The first phase of dual mixed-use residential towers in the southwest area of Miami has been submitted to the city’s Urban Development Review Board.
The project, Merrick Pars, was recommended for approval by the board with conditions.
Developer Merrick Parc LLC presented Phase I at 3191 SW 39th Ave, a 20-story building with 247 residential units, associated amenities, 9,485 square feet of commercial and office space.
Merrick Park is planned as a multimillion-dollar multifamily development near The Shops at Merrick Park in Coral Gables. It is to be built in Miami near an area that borders Coral Gables.
Upon completion the dual towers will include 450-luxury rental apartments including studios, one and two bedroom units, along with parking, and retail space for shops and dining.
The project is being designed by architectural firm Behar Font & Partners.
Robert Behr, a member of the Board of Review, excused himself from hearing the presentation and walked away from the stage.
Mario Garcia-Serra, an attorney representing the developer, said the site is approximately 1.1 acres and fronts on Southwest 39th Avenue, Southwest 38th Court and Orange Street.
In a letter to the city, Mr. Garcia-Serra said the project would use a development density transfer program established in the city’s zoning code, Miami 21.
This is permitted through the Historic Preservation Transfer of Development Density Program for an increase of up to 50% above the allowable density in the T6 transect zone for properties within three-quarters of a mile of a transit station.
In addition, he said the project would utilize the city’s public benefit program to build 20 floors and increase the floor area (FLR) by 30%. As required by the Code, the developer shall provide contributions to the Miami 21 Public Benefit Trust Fund in order to qualify for benefits.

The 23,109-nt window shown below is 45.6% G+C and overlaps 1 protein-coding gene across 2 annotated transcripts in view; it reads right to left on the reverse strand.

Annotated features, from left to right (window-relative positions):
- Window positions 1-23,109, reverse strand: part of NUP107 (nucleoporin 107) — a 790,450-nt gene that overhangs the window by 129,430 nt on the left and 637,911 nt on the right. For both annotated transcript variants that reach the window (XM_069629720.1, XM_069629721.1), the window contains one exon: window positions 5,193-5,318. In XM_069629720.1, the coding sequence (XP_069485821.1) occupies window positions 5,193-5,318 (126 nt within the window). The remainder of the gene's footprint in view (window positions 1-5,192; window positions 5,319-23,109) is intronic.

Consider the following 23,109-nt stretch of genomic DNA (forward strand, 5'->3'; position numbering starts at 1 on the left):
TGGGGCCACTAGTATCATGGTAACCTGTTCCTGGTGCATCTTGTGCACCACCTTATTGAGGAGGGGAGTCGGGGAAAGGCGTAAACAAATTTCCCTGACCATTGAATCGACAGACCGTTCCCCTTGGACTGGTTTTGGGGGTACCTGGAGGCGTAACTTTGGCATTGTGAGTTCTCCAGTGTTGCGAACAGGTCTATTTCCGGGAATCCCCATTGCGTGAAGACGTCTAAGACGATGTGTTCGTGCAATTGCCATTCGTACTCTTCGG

Mr. Garcia-Serra wrote, “The proposed increase in density, height and FLR will allow the project to be commensurate with commercial and residential uses in the surrounding area, including new multifamily residential towers currently under construction at the nearby Douglas Road Metrorail Are. Create a much needed mix use project along the station as well as in line with similar developments in City and Coral Gables to the west of the property.
The developer is requesting a number of exemptions allowing for:
■ Reduction in side setback above 8th floor.
■ Up to 30% reduction in parking for properties within a half-mile radius of a transit-oriented development area, resulting in 272 parking spaces instead of 389.
■ 10% increase in the length of the building floor plate above the eighth floor.
■ Width of parking corridor reduced from 23 feet to 22 feet.
■Increase in maximum residential floor plate required above 8th floor.
■Extended parking in second layer.
■ Vehicle entry distance of less than 60 feet.
Mr. Garcia-Serra wrote, “This area of downtown, which is adjacent to Coral Gables, and geographically separated from the rest of downtown Miami by US 1 and Byrd Road, has been in a state of transition for some time . It is no longer the forgotten industrial area of the city.
“Currently, the prevailing trend of new mixed-use developments with significant residential components holds great promise for the renewal of this area.
“The construction of a new mixed-use building in this neighborhood would be a great addition that would create a seamless and logical transition between downtown and neighboring Coral Gables and make this area of downtown a great place to live, work and play .,” he wrote.
A representative of the developer told the board that this is the first phase of the project and they intend to come back with Phase II in about six weeks.
Board President Ignacio Paramuy said it is a beautiful project.
Board member Anthony Zamatzis agreed, saying it’s a great looking building.
New board member Agustín Barrera said that with a building of this size “you’ve done a good job of dividing volume and mass.” “Phase I stands on its own,” he said.
Board member Gia Zapattini said it would be a great building for that property, but added that the main entrance was difficult to find.
The motion to recommend approval was 5-0 and included a condition that the developer reconsider the design of the building’s corners and make the location of the main entrance more prominent.